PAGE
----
An interesting item yesterday by Jerusalem Post blogger Shmuel Rosner, who analyzes some of the wreckage of last week’s Netanyahu-Obama meeting.
Shmuel takes on the conventional wisdom that President Obama is making a big mistake by not visiting Israel and taking his case for a revived peace process directly to the people. (Before his AIPAC speech last week, speculation was running at flood tide that he would use the occasion to announce his first official visit to the Jewish state. He didn’t.)
Citing the President’s overwhelmingly negative poll ratings in Israel – and Netanyahu’s popularity surge in the wake of last week’s Washington meetings and speeches – he writes that it’s a “good thing that Obama didn’t say he was coming to Israel for a visit. I don’t think the time is right, I didn’t think this was good idea to begin with.”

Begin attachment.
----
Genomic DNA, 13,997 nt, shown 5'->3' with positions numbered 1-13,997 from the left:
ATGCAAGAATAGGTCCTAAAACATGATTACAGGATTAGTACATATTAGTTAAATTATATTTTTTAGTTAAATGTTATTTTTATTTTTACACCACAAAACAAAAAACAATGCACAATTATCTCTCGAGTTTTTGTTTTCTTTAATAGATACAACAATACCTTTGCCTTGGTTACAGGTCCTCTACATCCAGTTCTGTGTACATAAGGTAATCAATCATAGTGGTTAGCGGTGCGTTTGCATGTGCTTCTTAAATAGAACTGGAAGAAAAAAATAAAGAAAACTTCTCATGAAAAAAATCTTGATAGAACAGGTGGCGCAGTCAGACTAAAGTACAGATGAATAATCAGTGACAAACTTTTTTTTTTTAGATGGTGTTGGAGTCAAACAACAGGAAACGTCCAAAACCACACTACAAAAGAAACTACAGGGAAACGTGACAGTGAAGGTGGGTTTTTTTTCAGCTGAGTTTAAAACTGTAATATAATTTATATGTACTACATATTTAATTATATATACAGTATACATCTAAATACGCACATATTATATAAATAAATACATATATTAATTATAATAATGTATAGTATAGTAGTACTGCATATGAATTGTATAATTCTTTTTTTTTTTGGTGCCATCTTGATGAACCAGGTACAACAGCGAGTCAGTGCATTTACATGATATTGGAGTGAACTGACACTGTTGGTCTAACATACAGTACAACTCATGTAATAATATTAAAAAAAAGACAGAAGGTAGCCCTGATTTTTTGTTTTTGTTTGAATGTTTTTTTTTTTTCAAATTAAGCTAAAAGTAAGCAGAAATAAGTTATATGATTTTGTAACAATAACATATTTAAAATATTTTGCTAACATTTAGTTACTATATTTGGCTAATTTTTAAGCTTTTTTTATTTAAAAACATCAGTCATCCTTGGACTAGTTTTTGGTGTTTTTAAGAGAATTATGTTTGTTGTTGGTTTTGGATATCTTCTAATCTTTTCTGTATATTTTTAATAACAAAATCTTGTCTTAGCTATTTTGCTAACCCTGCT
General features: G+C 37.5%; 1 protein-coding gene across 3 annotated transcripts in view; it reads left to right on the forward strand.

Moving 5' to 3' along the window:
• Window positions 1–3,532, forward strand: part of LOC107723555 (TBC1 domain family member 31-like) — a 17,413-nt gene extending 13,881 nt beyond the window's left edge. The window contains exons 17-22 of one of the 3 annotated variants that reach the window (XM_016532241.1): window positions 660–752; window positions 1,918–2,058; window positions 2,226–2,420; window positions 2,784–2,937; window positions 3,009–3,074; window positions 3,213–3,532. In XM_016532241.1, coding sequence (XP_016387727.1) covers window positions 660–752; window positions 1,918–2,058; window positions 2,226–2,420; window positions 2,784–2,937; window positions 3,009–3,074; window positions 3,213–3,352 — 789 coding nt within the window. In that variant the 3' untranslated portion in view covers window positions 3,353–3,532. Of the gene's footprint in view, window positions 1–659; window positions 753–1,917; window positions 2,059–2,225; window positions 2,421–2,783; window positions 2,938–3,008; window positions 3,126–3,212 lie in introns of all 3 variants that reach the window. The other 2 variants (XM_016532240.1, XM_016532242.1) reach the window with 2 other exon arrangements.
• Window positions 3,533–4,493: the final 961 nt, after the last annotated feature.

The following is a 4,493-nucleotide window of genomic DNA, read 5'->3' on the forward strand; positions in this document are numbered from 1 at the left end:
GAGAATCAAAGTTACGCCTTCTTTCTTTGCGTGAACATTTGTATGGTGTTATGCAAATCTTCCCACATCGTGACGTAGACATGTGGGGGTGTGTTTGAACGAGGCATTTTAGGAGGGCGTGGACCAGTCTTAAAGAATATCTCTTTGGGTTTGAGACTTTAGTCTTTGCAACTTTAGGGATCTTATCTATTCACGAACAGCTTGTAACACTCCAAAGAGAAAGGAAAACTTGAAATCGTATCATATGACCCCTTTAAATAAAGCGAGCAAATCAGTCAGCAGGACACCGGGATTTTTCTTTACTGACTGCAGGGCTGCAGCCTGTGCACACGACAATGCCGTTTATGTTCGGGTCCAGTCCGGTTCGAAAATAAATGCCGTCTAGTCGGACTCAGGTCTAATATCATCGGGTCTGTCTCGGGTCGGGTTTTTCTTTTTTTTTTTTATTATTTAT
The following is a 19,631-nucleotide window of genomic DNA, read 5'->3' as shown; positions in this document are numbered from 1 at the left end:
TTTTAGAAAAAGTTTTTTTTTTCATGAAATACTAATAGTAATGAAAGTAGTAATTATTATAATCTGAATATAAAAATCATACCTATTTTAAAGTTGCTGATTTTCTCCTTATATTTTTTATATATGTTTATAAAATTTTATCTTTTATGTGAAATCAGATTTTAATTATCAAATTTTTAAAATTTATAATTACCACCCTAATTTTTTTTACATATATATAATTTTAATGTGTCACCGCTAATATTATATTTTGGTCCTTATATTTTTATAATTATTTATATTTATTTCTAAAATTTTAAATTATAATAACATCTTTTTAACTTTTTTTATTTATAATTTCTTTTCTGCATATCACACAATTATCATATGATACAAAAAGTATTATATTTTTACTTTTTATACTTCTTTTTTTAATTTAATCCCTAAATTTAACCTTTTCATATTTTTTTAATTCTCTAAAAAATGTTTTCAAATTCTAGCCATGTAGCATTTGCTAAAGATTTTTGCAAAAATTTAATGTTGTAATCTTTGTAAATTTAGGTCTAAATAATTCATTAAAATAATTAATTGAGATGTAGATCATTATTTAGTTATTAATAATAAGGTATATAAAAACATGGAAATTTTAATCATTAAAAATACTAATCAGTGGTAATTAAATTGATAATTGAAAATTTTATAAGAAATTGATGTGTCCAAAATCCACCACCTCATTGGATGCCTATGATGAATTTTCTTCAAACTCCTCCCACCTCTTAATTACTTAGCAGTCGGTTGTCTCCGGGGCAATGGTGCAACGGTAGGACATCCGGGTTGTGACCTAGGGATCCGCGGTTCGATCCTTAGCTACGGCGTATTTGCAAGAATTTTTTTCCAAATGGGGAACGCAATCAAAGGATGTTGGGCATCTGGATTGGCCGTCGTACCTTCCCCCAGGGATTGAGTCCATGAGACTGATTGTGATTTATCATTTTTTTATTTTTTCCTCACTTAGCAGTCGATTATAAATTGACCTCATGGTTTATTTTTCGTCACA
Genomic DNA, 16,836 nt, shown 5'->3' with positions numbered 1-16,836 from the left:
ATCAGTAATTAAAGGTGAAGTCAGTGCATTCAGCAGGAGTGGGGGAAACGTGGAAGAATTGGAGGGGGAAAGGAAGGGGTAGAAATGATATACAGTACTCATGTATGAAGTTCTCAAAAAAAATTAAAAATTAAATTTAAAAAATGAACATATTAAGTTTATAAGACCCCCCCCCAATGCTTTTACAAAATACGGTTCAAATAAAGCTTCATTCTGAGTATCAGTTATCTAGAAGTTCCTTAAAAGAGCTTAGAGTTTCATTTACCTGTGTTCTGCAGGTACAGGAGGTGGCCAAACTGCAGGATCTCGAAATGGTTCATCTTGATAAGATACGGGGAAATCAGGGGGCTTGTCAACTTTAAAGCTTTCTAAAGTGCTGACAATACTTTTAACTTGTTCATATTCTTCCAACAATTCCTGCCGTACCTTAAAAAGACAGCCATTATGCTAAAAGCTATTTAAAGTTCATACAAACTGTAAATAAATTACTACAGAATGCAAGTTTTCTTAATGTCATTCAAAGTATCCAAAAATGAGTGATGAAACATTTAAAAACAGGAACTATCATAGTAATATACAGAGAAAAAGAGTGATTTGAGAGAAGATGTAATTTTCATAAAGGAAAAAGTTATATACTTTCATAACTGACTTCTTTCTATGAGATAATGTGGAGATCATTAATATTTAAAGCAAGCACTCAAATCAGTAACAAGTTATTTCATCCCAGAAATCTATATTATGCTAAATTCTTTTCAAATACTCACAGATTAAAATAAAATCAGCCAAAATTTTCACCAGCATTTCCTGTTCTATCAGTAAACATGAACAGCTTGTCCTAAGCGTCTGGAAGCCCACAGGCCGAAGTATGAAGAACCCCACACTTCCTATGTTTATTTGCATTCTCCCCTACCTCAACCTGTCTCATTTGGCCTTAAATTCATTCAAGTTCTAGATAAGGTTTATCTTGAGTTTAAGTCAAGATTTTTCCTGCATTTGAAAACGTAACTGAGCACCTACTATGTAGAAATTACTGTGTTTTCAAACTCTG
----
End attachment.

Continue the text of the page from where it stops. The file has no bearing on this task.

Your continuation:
He didn’t spell out the reasons, but it’s not hard to figure it out: the negative impact of a bad reception by the Israeli public and a confrontation with Bibi on his home turf would far outweigh any good that might come of it.
To which I’d add one additional point: Israelis, at least in my experience, intensely dislike being lectured to. And President Obama has a hard time talking about serious issues without sounding like a college professor scolding a bunch of not-too-bright students.
It seems to me that the time for Obama to speak directly to the Israeli people is when he has something new to say.
And right now I just don’t see that; lecturing about demography and democracy and warning that time is running out just won’t cut it in the absence of some new U.S. ideas about how to break out of the deepening stalemate and a new commitment to intensive, sustained diplomacy.
With U.S. elections just around the corner and with more obstacles than ever to peace process progress in the region, I just don’t see any of that happening. So maybe it’s better for Obama to confine his travels to other parts of the world.